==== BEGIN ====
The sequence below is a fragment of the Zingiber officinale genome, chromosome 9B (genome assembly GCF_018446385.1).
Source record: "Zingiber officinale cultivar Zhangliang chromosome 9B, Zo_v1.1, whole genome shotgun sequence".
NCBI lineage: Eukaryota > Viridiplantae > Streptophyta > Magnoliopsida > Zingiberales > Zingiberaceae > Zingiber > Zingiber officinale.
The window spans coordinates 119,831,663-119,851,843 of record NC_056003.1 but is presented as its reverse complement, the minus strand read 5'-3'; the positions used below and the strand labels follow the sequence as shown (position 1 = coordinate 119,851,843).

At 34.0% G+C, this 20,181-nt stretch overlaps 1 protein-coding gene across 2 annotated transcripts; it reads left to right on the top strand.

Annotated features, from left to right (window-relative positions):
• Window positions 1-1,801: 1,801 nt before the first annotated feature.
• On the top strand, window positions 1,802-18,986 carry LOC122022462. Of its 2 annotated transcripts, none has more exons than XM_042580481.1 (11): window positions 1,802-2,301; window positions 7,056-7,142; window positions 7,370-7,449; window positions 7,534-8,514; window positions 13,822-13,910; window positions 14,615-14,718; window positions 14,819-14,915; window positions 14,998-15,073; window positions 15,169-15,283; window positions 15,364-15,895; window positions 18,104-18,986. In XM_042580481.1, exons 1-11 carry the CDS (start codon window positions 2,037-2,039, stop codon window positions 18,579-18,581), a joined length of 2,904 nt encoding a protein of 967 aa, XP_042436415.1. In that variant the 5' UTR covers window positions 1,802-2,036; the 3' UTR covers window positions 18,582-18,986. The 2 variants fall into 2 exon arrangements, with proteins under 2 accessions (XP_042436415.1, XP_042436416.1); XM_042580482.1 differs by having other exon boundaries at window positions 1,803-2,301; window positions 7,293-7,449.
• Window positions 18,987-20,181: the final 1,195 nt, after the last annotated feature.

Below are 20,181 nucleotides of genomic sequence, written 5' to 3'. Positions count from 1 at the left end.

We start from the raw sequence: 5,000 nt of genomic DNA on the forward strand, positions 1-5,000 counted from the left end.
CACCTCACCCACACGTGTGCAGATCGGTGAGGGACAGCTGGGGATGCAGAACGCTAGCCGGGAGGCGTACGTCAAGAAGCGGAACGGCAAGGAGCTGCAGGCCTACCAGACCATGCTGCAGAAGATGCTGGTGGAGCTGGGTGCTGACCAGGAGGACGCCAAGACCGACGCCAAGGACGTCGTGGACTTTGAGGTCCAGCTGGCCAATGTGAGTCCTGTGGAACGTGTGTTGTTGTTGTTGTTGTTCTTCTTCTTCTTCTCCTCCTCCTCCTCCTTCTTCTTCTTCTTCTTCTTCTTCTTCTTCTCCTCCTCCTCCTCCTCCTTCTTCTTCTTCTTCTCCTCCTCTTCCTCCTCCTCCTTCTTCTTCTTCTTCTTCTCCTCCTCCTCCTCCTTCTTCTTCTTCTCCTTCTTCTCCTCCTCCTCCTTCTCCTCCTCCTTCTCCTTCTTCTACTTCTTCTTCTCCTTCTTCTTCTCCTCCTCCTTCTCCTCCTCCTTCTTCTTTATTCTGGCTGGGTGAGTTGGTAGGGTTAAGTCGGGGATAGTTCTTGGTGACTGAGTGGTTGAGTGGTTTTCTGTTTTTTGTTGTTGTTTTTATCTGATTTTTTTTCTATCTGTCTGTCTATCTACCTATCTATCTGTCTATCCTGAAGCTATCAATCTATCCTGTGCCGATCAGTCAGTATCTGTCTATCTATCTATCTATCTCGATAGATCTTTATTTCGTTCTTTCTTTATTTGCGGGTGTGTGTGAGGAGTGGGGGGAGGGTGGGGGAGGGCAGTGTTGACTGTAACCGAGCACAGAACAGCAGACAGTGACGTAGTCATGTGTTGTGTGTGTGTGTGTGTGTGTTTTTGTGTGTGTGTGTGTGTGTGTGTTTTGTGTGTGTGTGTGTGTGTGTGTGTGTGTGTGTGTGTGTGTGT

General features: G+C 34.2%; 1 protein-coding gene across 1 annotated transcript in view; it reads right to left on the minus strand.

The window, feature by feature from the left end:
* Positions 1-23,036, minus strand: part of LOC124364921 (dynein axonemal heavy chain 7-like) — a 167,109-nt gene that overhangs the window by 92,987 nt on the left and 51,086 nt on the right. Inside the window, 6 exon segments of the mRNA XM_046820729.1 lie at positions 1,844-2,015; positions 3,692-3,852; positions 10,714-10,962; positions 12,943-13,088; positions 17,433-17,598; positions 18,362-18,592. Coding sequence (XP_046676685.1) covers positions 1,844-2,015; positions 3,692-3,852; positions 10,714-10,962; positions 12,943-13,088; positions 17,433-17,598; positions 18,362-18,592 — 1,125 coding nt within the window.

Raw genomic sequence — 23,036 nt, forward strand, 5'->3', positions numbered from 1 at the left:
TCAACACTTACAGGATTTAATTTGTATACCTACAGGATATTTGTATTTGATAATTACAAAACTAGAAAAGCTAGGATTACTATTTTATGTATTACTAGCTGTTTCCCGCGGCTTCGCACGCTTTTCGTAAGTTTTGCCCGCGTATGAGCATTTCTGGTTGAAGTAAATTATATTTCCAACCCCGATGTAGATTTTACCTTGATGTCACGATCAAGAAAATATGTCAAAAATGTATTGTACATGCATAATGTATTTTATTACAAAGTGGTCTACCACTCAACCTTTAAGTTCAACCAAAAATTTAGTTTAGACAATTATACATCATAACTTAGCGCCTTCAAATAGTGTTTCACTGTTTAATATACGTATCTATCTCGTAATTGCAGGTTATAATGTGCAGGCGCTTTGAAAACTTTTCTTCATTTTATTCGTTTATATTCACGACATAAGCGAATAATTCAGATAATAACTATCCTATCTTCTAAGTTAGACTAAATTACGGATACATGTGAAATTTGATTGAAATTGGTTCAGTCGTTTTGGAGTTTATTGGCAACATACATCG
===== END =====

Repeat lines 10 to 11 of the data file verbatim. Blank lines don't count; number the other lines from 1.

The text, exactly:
Below are 20,181 nucleotides of genomic sequence, written 5' to 3'. Positions count from 1 at the left end.

We start from the raw sequence: 5,000 nt of genomic DNA on the forward strand, positions 1-5,000 counted from the left end.